The Ultimate Guide to Casinos


The Basics of Card Counting

Card games are not like other table games played in casinos. A European Roulette wheel can never “run out” of zeroes. Each spin is an independent event, and the odds of catching a zero are always 1 in 37 or 2.7%.  Similarly, at the Craps table there’s no limit on how many sevens can be rolled. The dice have no memory. Rolling three or four sevens in a row doesn’t change the likelihood of rolling another seven, which is always 6 out of 36 or 16.7%.

But at the Baccarat, Pai Gow Poker or Blackjack tables, when all of the Aces have been played from a deck of cards, there is no possibility of another Ace coming up. From a fresh deck of 52 cards with four Aces, the odds of an Ace being dealt are 4 in 52 or 7.7%. Remove one Ace and the percentage dips to 3 in 51 or 5.9%. Remove any card other than an Ace and the chances increase to 4 in 51 or 7.8%. In other words, the deck really does have a memory and each card played changes the odds of the game.

It stands to reason, then, that a player with knack for remembering what cards have gone before can gain an advantage. Such a player could wager more when the deck contains a higher percentage of “favorable” cards and decrease the size of bets when the deck is depleted of such cards. That is exactly the strategy behind the practice of “card counting,” which can be defined as the art and science of keeping track of what cards have been played, knowing how it affects the odds, and then betting and playing accordingly, taking advantage of situations when the remaining cards favor the player.

The Origins of Counting

In 1962, M.I.T. mathematics professor Dr. Edward O. Thorp wrote a ground-breaking book called “Beat the Dealer.” In it, he described the so-called “Basic Strategy for Blackjack,” showing the optimum way to play any hand as proven by mathematics. The professor then used statistics and calculations to show that when a deck is poor in 5s, a card typically ignored, it actually benefits the player compared to a shortage of other cards. Counting the number of 5s dealt and remaining can help a player know what to bet and how to play each hand.

Thorp’s observation became the basis for the “Five Count Strategy,” the world’s first Blackjack card counting system. Still used today, it recommends wagering big whenever all 5s have been removed from the deck. Thorp also developed a chart indicating the proper amount to wager for other situations, all based upon the number of 5s removed and remaining.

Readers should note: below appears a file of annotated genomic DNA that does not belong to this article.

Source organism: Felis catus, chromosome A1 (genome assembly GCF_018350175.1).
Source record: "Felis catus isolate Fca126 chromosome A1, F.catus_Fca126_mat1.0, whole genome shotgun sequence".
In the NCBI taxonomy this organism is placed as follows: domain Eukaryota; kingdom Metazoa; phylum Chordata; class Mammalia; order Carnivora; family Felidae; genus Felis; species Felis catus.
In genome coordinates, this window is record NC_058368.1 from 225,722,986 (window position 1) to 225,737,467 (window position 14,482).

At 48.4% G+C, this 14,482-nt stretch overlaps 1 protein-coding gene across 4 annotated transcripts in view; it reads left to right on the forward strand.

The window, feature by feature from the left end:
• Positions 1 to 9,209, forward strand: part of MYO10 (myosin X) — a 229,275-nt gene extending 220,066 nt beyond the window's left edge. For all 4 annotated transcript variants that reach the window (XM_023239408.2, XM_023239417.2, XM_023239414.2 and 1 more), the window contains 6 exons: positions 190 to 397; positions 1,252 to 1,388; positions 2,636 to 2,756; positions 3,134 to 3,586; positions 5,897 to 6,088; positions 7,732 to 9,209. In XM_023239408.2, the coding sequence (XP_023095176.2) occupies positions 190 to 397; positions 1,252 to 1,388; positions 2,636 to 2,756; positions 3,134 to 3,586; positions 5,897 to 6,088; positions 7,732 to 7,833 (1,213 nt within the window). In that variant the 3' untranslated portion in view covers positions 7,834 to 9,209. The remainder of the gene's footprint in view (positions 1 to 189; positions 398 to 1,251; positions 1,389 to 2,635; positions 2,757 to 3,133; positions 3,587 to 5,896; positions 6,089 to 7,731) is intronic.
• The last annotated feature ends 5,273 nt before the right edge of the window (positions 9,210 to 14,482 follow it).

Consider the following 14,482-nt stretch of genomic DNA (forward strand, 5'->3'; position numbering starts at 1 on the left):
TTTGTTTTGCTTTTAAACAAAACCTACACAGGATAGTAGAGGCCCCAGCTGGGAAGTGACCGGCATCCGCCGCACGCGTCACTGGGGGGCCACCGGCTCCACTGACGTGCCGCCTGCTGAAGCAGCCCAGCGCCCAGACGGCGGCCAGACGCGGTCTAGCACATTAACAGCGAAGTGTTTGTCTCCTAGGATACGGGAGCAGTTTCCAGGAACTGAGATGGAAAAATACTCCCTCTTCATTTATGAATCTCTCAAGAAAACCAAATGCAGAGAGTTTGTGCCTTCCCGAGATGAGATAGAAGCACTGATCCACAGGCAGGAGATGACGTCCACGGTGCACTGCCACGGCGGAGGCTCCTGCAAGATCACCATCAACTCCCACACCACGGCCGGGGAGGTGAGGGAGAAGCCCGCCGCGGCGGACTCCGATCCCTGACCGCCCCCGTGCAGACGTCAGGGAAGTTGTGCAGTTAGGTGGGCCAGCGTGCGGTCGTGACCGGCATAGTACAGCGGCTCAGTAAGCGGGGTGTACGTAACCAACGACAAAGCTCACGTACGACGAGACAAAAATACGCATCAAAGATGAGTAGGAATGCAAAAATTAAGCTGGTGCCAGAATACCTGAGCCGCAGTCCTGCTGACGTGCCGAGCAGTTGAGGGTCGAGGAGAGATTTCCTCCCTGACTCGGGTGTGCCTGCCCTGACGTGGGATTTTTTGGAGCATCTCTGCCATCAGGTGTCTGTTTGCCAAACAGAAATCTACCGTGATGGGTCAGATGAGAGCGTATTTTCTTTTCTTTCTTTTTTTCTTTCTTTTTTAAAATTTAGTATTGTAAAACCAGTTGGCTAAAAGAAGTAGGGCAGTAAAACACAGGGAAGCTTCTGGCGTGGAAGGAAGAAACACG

Once this simple strategy has been mastered, the player can advance to counting 10s and face cards using the “Ten Count” system. Thorp noted that the removal of cards valued at ten favors the House. Betting should be increased when the deck is “rich” in such high-value cards and decreased when it is “poor.” During play, the House Edge will be 4% or higher about one third of the time, and the player will have a 4% advantage or better for about a third of the hands. All other deals fall somewhere in between. Knowing which situation is which must be the card counter’s goal.

Learning to Count

Without the benefit of a photographic memory, any player with an average IQ would find it almost impossible to count individual cards. Especially when playing Blackjack against shoe containing multiple decks and surrounded by distractions, it is all too easy to lose track of the count. For that reason, professional card player Lawrence Revere pioneered a system he called the “Plus/Minus Strategy” and wrote about it in his 1969 book entitled “Playing Blackjack as a Business.”

Revere taught that every card in the deck must be assigned a value. Cards valued 2~6 are worth +1 point each as they are removed from the deck. Cards 7~9 count as zero and can be ignored. High cards, 10~Ace, count as -1 point apiece as they are played. Using this approach, there is no need to recall exactly what cards have been removed from the deck. The player keeps track of just one number, the “Count,” starting at zero and adding to it or subtracting from it as each card is dealt.

As the beginner becomes comfortable and quick in tracking cards in this way, a betting strategy is added, whereby one unit is wagered when the Count is +1 or less and two units are bet when the Count is +2 or more. This procedure has led to a wide variety of more advanced variations, such as the KO Count, Hi-Lo Count, Hi-Opt I, Hi-Opt II and other card counting systems.

Theoretically, card counting could be applied to any type of card game. In fact, some players have worked out Baccarat systems based upon tracking cards. However, it is Blackjack that has gained the most attention and proven the most lucrative game for card counters over time. A good card counter can actually beat the House Edge and win consistently, so it is certainly worth adding the ability to count cards to one’s skill set in playing casino games.